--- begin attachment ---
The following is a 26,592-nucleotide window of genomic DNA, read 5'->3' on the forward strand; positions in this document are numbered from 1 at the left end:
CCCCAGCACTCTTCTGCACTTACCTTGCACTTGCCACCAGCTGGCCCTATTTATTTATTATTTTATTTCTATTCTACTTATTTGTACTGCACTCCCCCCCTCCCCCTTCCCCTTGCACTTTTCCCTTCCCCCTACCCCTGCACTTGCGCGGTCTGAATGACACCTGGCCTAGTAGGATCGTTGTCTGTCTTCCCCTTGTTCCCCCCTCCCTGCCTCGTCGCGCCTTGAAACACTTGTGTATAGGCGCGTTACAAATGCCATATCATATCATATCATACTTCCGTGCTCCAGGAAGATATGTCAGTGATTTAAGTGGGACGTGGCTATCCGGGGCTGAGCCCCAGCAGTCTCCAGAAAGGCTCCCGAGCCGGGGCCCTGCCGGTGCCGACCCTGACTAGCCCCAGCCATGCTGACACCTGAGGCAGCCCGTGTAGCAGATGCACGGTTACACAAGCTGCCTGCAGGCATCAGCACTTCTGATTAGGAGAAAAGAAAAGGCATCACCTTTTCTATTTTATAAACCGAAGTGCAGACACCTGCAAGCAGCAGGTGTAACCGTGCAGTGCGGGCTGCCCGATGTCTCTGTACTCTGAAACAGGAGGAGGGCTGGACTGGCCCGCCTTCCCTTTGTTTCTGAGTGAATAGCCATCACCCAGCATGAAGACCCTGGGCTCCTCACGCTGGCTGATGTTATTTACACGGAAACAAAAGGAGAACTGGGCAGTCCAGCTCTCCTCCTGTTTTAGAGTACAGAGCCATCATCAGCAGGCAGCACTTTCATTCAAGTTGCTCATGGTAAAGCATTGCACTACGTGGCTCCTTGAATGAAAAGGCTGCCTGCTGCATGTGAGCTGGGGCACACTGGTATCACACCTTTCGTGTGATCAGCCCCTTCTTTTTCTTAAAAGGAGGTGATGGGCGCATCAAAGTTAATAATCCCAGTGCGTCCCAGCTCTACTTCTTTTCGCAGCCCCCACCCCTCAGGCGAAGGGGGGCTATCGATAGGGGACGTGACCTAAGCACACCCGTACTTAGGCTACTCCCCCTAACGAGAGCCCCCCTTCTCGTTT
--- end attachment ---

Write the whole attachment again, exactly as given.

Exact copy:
The following is a 26,592-nucleotide window of genomic DNA, read 5'->3' on the forward strand; positions in this document are numbered from 1 at the left end:
CCCCAGCACTCTTCTGCACTTACCTTGCACTTGCCACCAGCTGGCCCTATTTATTTATTATTTTATTTCTATTCTACTTATTTGTACTGCACTCCCCCCCTCCCCCTTCCCCTTGCACTTTTCCCTTCCCCCTACCCCTGCACTTGCGCGGTCTGAATGACACCTGGCCTAGTAGGATCGTTGTCTGTCTTCCCCTTGTTCCCCCCTCCCTGCCTCGTCGCGCCTTGAAACACTTGTGTATAGGCGCGTTACAAATGCCATATCATATCATATCATACTTCCGTGCTCCAGGAAGATATGTCAGTGATTTAAGTGGGACGTGGCTATCCGGGGCTGAGCCCCAGCAGTCTCCAGAAAGGCTCCCGAGCCGGGGCCCTGCCGGTGCCGACCCTGACTAGCCCCAGCCATGCTGACACCTGAGGCAGCCCGTGTAGCAGATGCACGGTTACACAAGCTGCCTGCAGGCATCAGCACTTCTGATTAGGAGAAAAGAAAAGGCATCACCTTTTCTATTTTATAAACCGAAGTGCAGACACCTGCAAGCAGCAGGTGTAACCGTGCAGTGCGGGCTGCCCGATGTCTCTGTACTCTGAAACAGGAGGAGGGCTGGACTGGCCCGCCTTCCCTTTGTTTCTGAGTGAATAGCCATCACCCAGCATGAAGACCCTGGGCTCCTCACGCTGGCTGATGTTATTTACACGGAAACAAAAGGAGAACTGGGCAGTCCAGCTCTCCTCCTGTTTTAGAGTACAGAGCCATCATCAGCAGGCAGCACTTTCATTCAAGTTGCTCATGGTAAAGCATTGCACTACGTGGCTCCTTGAATGAAAAGGCTGCCTGCTGCATGTGAGCTGGGGCACACTGGTATCACACCTTTCGTGTGATCAGCCCCTTCTTTTTCTTAAAAGGAGGTGATGGGCGCATCAAAGTTAATAATCCCAGTGCGTCCCAGCTCTACTTCTTTTCGCAGCCCCCACCCCTCAGGCGAAGGGGGGCTATCGATAGGGGACGTGACCTAAGCACACCCGTACTTAGGCTACTCCCCCTAACGAGAGCCCCCCTTCTCGTTT